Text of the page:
NATO 'Reinventing' Itself, General Says
By Steven Donald Smith
American Forces Press Service
WASHINGTON, March 8, 2006 The common military defense principle that spawned NATO remains valid, but the alliance is now also engaged in security operations to deal with new 21st century threats, the U.S. general in command of the alliance's military forces said yesterday.
"By establishing new capabilities and undertaking nontraditional missions, NATO is increasingly able to better address the challenges of the new security environment," Marine Gen. James L. Jones, NATO's supreme allied commander in Europe, said in remarks prepared for delivery to the Senate Armed Services Committee. "(NATO) is making significant progress and is in the midst of the most fundamental physical and philosophical transformations in its history."
The changing security landscape around the world also reaffirms the importance of preserving the traditional transatlantic alliance, Jones said.
The general said the alliance has assumed a more active leadership role in various ongoing security operations, such as training Iraqi security forces, aiding the African Union mission in Sudan, providing security assistance in Afghanistan, and continuing to stabilize the Balkans. In addition, the alliance has participated in a number of humanitarian missions, like responding in 2005 to the victims of Hurricane Katrina and the Pakistan earthquake.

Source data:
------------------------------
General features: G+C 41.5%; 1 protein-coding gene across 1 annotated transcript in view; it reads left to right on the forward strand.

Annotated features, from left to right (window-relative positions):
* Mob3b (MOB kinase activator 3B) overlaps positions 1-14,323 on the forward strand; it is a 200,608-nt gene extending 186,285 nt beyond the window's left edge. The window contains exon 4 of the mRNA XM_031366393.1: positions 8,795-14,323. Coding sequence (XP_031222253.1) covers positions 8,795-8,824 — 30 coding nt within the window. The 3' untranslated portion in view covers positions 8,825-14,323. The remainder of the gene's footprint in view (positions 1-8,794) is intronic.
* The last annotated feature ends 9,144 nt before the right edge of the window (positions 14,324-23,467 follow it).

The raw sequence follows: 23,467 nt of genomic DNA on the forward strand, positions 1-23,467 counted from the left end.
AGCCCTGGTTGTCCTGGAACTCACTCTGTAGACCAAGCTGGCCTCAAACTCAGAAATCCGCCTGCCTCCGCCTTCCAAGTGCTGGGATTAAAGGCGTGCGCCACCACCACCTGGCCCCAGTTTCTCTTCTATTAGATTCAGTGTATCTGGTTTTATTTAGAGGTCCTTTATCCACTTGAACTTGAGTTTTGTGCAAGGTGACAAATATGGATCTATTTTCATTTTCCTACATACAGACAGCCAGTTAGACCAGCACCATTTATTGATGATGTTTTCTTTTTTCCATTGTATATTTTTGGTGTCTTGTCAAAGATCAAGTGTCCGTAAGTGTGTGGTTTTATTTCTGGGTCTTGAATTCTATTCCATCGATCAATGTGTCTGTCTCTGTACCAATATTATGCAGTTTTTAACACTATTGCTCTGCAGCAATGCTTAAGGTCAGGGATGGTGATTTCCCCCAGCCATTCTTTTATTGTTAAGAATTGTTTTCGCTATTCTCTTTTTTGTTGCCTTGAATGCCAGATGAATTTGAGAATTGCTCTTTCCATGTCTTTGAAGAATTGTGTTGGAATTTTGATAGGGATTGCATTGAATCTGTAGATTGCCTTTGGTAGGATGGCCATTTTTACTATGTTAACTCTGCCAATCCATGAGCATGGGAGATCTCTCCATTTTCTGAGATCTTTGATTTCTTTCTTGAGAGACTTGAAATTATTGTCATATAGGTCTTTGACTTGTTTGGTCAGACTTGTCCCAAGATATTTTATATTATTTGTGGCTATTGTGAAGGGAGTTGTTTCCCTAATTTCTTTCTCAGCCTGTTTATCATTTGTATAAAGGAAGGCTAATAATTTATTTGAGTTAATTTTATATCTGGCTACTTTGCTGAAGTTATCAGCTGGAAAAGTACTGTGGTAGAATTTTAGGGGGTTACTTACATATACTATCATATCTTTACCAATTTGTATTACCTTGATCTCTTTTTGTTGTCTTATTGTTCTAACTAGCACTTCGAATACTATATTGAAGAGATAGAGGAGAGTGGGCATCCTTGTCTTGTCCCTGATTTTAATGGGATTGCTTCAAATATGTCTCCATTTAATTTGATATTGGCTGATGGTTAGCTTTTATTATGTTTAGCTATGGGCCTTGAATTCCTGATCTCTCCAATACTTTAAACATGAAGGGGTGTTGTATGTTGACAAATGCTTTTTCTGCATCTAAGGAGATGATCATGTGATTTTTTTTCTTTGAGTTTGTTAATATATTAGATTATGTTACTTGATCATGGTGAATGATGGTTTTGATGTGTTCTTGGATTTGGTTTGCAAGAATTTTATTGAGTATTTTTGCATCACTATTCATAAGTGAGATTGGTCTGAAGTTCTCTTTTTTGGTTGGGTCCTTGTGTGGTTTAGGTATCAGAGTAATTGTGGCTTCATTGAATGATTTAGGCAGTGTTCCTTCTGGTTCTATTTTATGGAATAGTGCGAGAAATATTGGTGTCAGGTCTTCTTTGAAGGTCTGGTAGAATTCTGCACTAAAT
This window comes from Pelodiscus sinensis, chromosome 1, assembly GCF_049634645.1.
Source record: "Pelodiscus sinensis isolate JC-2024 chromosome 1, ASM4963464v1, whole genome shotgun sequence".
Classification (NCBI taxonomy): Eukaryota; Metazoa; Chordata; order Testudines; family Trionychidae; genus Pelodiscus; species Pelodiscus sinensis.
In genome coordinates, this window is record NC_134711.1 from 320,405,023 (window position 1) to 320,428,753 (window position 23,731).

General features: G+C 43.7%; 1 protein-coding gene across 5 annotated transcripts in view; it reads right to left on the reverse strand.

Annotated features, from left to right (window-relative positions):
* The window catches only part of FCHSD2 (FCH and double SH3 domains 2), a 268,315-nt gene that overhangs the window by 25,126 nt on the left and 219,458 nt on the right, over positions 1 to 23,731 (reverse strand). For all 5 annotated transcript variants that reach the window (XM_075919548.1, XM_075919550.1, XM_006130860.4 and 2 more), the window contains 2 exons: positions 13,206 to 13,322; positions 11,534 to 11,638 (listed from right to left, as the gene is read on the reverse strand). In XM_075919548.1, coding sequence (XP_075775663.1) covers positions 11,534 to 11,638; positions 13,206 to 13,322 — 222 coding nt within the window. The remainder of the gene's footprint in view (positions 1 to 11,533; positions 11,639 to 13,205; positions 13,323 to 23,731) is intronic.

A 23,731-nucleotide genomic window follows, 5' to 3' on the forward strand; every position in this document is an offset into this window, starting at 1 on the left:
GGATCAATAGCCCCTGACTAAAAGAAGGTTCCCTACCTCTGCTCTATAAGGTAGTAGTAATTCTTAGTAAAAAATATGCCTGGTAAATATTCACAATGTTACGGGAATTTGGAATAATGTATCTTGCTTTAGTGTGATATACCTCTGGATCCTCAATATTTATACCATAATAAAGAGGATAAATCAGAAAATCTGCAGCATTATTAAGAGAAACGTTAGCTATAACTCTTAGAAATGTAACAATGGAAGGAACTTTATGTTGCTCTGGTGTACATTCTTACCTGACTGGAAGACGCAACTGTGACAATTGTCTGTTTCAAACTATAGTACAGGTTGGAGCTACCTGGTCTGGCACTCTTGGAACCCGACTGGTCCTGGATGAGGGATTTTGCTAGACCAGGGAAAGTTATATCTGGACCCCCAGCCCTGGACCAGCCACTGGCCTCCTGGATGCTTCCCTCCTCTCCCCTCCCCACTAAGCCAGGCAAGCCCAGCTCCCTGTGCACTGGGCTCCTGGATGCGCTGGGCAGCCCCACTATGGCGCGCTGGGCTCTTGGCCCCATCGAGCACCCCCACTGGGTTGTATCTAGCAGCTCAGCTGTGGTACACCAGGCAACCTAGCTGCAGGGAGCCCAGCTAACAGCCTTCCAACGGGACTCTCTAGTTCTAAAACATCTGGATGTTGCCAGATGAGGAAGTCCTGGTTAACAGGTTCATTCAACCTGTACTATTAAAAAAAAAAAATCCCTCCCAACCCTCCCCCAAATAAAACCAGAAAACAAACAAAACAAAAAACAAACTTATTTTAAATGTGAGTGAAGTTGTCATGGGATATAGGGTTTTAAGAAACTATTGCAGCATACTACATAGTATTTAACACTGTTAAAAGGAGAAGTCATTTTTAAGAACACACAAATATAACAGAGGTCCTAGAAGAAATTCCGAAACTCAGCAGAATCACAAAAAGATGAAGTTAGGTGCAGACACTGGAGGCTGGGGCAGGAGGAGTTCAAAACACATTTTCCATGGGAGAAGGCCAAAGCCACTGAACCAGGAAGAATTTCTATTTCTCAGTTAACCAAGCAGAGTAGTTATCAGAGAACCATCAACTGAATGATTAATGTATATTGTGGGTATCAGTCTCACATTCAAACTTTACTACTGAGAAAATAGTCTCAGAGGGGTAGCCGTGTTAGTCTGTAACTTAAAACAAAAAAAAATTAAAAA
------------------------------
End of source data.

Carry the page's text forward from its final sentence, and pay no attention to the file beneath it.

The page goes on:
As NATO assumes these increased noncombat responsibilities, its force levels will surpass those of the coalition in Afghanistan and will constitute the largest ground operation in alliance history, Jones said.
He said the situation in the Balkans was probably NATO's first test in the security realm. "The alliance has successfully set the conditions in the region for the peaceful transition to democratic institutions and is making progress toward government-controlled and -reformed militaries," he said.
The NATO Response Force, which is scheduled to reach full operational capability in October, will further enable the alliance to respond to any future crises, Jones said. "The NRF will be supported by five capability 'pillars' of strategic lift, advanced planning and intelligence fusion, integrated logistics, deployable communications and information systems, and full force generation," he said.
The general explained that the alliance was formerly "anchored" to a common defense model in order to deter the enormous conventional military threat posed by the Soviet Union, but must now deal with a multitude of issues.
"Potential 'anchor points' include expanding NATO operations in support of combating terrorism; enhancing security, stability and reconstruction activities; increasing involvement in critical infrastructure security; ensuring the flow of energy to markets and consumers by assuring safe and secure access to sources; and engaging in a more active role in preventing the proliferation of weapons of mass destruction and corresponding consequence management actions," he said.
Jones said political and military decision making procedures, as well as resourcing and funding issues also are being addressed. Reforms in these areas must be achieved in order to ensure the alliance can fully meet all future threats, he said.
"NATO is in the process of reinventing itself to meet the new challenges of the 21st century," Jones said. "As we look to the future, it is possible to conclude that NATO's most important days and most significant contributions still lie in the certainty of a challenging future."